While Detroit’s Concert of Colors, Riverfront Music Festival and the Ann Arbor Art Fair are the big game in metro Detroit this weekend, there are art and jazz events more than deserving of attention if you’re looking to avoid the heat and larger crowds. Here are a few shows to check out.
An icon’s farewell
Celebrated Korean American artist and designer Dominic Pangborn will be featured in an exhibition at Keego Harbor’s Le Shoppe Modern from 5 to 9 p.m. Saturday. More than 100 multimedia pieces from his recently closed Detroit studio will be on display in the show, his last before leaving Detroit and moving to Southeast Asia to begin a new chapter of his life.
Over the years, Pangborn’s clients included Kmart, Sears, General Motors, Chrysler, and Procter & Gamble. In addition to graphic arts, he launched a line of neckwear that was sold at retailers including Saks Fifth Avenue and Nordstrom. Along with the neckwear, Pangborn designs furniture, home accessories and textiles. Pangborn’s fine art includes painting and sculpture.
Le Shoppe Modern, 3325 Orchard Lake Road, Keego Harbor. 248-481-8884. leshoppemodern.com. Free to attend; registration at website recommended.
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New Orleans brass party
Straight outta NOLA, the Soul Rebels will play Ferndale’s Magic Bag on Sunday with doors opening at 7 p.m. The Soul Rebels started with an idea: to expand upon the pop music they loved on the radio and the New Orleans brass tradition they grew up on. They took that tradition and blended funk and soul with elements of hip-hop, jazz and rock, all within a brass band context. The band has built a career around an eclectic live show that harnesses the power of horns and drums in a party-like atmosphere. The Soul Rebels continue to chart new territory as they feature in major films, tour globally and combine top-notch musicianship with songs that celebrate dancing, life, funk and soul.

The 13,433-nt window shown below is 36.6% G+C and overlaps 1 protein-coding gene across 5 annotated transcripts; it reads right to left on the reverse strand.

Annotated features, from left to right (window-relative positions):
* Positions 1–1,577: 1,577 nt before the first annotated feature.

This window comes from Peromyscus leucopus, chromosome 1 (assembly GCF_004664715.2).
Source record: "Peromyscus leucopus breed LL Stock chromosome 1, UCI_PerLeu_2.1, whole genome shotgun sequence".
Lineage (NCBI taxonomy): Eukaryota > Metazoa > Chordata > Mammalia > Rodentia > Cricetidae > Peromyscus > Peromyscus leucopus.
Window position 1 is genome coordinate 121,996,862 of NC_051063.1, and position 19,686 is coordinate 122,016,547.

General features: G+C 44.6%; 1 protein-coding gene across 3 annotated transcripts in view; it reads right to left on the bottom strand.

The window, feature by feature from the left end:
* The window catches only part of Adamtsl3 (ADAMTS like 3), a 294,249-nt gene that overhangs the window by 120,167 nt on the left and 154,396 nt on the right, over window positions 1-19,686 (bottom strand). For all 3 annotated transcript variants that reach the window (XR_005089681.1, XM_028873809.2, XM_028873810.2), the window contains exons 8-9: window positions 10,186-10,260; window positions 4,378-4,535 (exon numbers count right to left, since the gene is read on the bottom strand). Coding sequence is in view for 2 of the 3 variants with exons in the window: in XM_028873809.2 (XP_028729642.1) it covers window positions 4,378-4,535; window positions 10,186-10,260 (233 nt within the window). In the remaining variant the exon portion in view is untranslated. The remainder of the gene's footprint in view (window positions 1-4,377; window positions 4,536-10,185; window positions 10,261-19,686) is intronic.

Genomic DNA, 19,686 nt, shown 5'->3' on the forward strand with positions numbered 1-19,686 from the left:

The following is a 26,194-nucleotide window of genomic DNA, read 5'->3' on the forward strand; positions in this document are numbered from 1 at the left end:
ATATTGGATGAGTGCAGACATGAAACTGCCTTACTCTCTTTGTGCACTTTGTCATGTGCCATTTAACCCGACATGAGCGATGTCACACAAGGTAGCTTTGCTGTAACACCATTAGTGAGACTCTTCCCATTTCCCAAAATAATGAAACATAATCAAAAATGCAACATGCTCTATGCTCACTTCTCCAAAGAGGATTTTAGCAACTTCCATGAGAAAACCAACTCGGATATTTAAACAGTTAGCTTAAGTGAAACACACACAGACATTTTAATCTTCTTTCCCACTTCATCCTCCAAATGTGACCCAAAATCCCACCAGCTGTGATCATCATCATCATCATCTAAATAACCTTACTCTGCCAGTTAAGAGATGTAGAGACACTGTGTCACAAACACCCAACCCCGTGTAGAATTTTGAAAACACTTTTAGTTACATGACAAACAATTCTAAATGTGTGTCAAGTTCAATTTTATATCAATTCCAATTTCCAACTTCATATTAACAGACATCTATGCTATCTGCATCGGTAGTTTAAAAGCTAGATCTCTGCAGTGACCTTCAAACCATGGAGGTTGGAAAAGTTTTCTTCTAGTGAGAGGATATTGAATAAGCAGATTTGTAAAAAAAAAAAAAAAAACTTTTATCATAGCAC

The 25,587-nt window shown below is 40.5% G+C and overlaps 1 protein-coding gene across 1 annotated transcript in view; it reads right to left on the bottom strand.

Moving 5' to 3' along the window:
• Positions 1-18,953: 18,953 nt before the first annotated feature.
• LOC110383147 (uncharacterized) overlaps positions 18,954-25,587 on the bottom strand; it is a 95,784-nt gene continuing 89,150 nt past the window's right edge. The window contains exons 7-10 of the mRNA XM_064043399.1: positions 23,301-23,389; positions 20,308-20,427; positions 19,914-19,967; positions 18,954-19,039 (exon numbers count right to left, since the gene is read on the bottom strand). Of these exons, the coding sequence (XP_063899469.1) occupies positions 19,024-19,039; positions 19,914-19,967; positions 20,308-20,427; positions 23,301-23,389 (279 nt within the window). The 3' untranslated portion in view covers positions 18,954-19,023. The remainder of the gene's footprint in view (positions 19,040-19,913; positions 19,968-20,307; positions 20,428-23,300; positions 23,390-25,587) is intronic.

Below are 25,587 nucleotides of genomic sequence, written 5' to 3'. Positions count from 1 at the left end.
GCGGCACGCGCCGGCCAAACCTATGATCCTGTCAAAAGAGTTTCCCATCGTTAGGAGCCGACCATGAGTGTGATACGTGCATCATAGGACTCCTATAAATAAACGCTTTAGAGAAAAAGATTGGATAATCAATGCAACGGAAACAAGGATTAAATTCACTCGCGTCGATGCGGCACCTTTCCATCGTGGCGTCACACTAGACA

The Magic Bag, 22920 Woodward, Ferndale. 248-544-1991. themagicbag.com. Tickets for all ages $30.
Homegrown Detroit jazz
Marcus Elliot, 2020 Kresge Artist Fellow and current director of the University of Michigan’s Creative Arts Orchestra, will play two sets at Ann Arbor’s Blue Llama Jazz Club on Saturday night. In addition to being a fellow of the Geri Allen Gathering Orchestra, Elliot also serves as director of the Detroit Symphony Orchestra’s Civic Jazz Ensembles. He is a disciple of the Detroit music scene, with mentors including Rodney Whitaker, Marcus Belgrave, Robert Hurst, Karriem Riggins and more. Elliott’s sets begin at 6 and 8:30 p.m.
Blue Llama Jazz Club, 314 S. Main St., Ann Arbor. 734-372-3200. bluellamaclub.com. Tickets starting at $35.
A classic crooner
Detroit native Chris Plum is a genre-flexing jazz singer, songwriter, performer, and “blue balladeer” who’ll sing for two sets at Cliff Bell’s in Detroit on Sunday evening at 5:30 and 7:30 p.m.
Raised on the big band and jazz vocal sounds of the ’30s, ’40s, and ’50s on his parent’s Victrola. He has crafted a sound that is indebted to the jazz vocal greats while showcasing his ability to craft original compositions.
Plum has performed around the world at iconic venues including Ronnie Scott’s and Royal Albert Hall in London, as well as international festivals such as the Montreux Jazz Festival, Reading and Leeds in Britain, South by Southwestand Denmark’s Roskilde Festival. He has had music featured in indie films and commercials and has performed on late-night television. He recently assembled a band of Detroit jazz musicians to record and release a new album of original compositions titled “The Small Hours.” Pressed at Third Man Pressing in Detroit’s Cass Corridor, the record has been well received and was recently nominated for Outstanding Jazz Recording at the Detroit Music Awards.
Cliff Bell’s, 2030 Park Ave., Detroit. 313-961-2543. www.cliffbells.com. $20 admission.
Contact Free Press arts and culture reporter Duante Beddingfield at firstname.lastname@example.org.